Authors: Earl Merkel
Tags: #Fiction, #Thrillers, #General, #Espionage
This is a work of fiction. Names, characters, places, and incidents are either the product of the author’s imagination or are used fictitiously, and any resemblance to actual persons, living or dead, business establishments, events or locales is entirely coincidental.
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Electronic edition: June, 2003
Again, for my family
WASHINGTON (WNS)—Citing a growing number of experts in international terrorism, a federal interagency commission will be established within the next six months to deal with what one prominent official termed “the virtual certainty” of an attack on the United States by terrorists using lethal viruses as biological weapons.
William MacKenzie Carson, the White House national security advisor, said the need to prepare for such an attack is “both real and urgent.”
“In February 2000, more than 300 physicians, scientists, public officials and law enforcement agents gathered to discuss strategies for dealing with a potential biological attack,” Carson said. “That was more than a year and a half before the World Trade Center fell, more than a year and a half before anthrax became a threat to anyone who received mail.
“Yet it is an undeniable conclusion—we remain ill-equipped to deal with such potentially cataclysmic assaults,” Carson said.
Said the presidential advisor: “I can do no more to illustrate the danger than to quote Donald A. Henderson, the former director of the Johns Hopkins Center for Civilian Biodefense Studies, who warned this nation in 2000 that is was not a question of
an atttack will occur; it is only a matter of
it will happen here, among our citizens.”
Carson noted that Henderson’s statement, which received wide attention after the events of September 2001, concluded with both a warning and a probable timeline.
“In 2000, Henderson warned that the United States was likely to see an attack within the next five years,” Carson said. “By that prediction, we are now alarmingly overdue.”
Washington News Syndicate Release Date: January 18
“I know how not to get AIDS. I don’t know how not to get the flu.”
—Alfred W. Crosby,
historian and author of
America’s Forgotten Pandemic:
The Influenza of 1918
Selitova Island, Siberia
Another blast of frigid air swirled across the tundra, chilling flesh even through the layers of insulated garments they wore under their heavy arctic parkas. Occasionally, it was strong enough to rock anything merely human that stood in its path, particularly when weariness had brought on the mind-dulling blankness so common to cold-weather exertion. In this environment, a diet carefully planned to provide a daily minimum of nine thousand calories scarcely provided sufficient energy to fuel both the arduous work of excavation and the equally important task of maintaining a core temperature capable of sustaining life.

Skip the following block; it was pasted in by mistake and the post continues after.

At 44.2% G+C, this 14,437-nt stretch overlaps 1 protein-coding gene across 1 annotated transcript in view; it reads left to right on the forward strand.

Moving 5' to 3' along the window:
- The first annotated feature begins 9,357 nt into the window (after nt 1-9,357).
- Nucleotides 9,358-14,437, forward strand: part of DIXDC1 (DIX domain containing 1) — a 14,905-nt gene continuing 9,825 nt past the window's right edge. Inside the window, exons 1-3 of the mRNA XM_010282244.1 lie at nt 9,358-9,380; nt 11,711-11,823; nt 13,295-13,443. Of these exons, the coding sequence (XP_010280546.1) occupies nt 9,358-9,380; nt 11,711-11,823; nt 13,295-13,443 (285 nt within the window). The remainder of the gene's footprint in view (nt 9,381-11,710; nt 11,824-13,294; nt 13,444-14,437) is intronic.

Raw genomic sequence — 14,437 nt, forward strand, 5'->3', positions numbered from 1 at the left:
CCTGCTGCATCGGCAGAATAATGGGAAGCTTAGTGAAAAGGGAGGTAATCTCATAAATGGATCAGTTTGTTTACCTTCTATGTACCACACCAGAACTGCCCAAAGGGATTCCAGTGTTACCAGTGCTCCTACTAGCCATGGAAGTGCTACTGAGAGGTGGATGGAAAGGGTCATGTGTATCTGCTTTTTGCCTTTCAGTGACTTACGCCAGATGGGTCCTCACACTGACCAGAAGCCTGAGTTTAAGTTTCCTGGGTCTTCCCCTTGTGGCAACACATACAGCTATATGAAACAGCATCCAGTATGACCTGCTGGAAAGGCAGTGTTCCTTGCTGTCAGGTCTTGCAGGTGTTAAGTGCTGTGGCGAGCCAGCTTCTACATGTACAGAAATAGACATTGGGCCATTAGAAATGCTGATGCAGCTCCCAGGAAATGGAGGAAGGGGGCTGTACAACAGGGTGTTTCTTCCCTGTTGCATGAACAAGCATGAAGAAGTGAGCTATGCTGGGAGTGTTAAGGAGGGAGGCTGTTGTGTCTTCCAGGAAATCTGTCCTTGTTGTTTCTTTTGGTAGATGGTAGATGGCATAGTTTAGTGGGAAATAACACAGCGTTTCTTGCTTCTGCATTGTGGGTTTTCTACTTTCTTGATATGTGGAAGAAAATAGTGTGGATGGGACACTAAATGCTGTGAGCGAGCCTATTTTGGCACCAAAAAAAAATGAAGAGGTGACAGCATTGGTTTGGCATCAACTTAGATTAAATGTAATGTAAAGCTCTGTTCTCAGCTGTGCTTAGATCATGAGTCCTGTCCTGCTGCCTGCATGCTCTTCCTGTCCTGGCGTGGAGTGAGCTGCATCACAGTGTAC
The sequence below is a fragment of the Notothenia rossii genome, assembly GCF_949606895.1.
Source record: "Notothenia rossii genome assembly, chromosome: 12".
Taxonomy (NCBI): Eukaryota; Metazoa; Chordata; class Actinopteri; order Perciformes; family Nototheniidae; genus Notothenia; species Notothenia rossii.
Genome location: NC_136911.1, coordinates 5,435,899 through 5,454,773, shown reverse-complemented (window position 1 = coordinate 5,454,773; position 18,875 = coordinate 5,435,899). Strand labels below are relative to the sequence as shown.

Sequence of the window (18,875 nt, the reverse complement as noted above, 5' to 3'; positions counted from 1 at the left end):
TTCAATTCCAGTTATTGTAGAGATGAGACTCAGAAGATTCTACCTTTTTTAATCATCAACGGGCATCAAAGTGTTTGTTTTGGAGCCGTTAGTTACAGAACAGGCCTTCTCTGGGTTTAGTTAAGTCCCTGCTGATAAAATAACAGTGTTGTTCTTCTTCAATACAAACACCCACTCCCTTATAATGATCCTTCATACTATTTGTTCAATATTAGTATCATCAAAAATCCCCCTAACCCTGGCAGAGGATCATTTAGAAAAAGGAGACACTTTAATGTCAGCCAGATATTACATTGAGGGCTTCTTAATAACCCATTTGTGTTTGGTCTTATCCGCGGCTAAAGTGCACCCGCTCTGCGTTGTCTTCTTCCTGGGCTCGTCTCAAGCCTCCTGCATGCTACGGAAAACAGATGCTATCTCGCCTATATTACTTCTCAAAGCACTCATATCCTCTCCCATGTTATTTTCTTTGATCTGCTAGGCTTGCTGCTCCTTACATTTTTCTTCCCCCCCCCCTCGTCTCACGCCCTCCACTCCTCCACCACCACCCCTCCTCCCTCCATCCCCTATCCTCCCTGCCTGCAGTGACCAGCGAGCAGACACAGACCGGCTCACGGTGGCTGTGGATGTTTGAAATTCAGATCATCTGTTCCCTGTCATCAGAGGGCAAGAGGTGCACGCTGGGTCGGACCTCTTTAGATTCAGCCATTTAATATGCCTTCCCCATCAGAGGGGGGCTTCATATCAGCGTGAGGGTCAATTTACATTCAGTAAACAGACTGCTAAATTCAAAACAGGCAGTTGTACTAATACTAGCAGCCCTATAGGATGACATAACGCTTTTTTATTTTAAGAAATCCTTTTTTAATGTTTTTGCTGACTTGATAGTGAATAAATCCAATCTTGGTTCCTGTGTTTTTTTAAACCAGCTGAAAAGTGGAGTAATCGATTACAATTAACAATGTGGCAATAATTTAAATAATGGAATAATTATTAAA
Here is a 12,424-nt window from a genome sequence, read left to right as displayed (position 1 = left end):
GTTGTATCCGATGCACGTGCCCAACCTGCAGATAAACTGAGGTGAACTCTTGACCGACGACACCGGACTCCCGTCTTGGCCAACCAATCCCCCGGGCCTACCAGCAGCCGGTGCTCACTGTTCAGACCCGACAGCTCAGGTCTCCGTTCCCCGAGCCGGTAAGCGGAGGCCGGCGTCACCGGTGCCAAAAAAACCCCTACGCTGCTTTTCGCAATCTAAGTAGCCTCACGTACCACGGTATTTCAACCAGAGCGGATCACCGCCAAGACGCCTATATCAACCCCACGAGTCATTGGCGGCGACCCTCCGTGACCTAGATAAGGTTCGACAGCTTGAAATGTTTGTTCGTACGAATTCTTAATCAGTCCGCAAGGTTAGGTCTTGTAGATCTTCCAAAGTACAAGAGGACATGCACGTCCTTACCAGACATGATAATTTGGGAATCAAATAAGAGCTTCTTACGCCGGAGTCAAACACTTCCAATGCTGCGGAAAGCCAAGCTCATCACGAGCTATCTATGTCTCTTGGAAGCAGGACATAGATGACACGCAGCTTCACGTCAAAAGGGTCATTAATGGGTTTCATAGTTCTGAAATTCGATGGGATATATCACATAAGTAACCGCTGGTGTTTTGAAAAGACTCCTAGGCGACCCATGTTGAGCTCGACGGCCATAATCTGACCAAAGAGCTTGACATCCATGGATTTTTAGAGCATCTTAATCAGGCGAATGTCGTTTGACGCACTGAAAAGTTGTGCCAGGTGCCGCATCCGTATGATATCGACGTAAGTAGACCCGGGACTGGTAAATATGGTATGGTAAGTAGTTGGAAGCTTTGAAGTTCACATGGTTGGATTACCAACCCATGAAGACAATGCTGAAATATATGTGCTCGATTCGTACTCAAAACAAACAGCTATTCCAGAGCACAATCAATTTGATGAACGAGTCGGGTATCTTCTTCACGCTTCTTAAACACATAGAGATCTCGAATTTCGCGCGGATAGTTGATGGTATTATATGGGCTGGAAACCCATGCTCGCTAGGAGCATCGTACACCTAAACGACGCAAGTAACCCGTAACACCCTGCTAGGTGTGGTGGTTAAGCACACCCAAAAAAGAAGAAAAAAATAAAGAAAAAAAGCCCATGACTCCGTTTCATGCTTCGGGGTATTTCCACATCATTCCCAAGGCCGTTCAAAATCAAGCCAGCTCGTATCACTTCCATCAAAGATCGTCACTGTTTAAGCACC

Anji Suzuki shivered involuntarily. He was born on Kyushu, one of the Home Islands far to the south. In the eleven days he had been here, on this godforsaken outcropping of frozen tundra and rock a few degrees above the Arctic Circle, he had never imagined anywhere so cold and desolate.
I will be glad to be gone from this terrible place,
he thought, pressing his body weight hard against the pneumatic drill. He much preferred operating the ground-penetrating radar equipment. With the air drill, the vibrations shook him
so harshly that his vision blurred each time the auger bit into the permafrost. After a few seconds, he released his grip on the trigger lever and leaned against the heavy tool.
On the barren tundra, near the mogul-like dome tents and stretched tarpaulins that served as housing and equipment shelters, almost two dozen parka-clad figures labored. A few worked with surveying transits, others strained against the weight of equipment-laden sledges; but most were engaged in the backbreaking work of driving hollow steel core-sampling rods into the ever-frozen earth along a geometric grid marked by yellow plastic cord. The heavy hammers rose and fell, but not even that tumult reached Anji’s ears. The only sound not drowned by the banshee howl of the bone-numbing gale was his own labored breathing.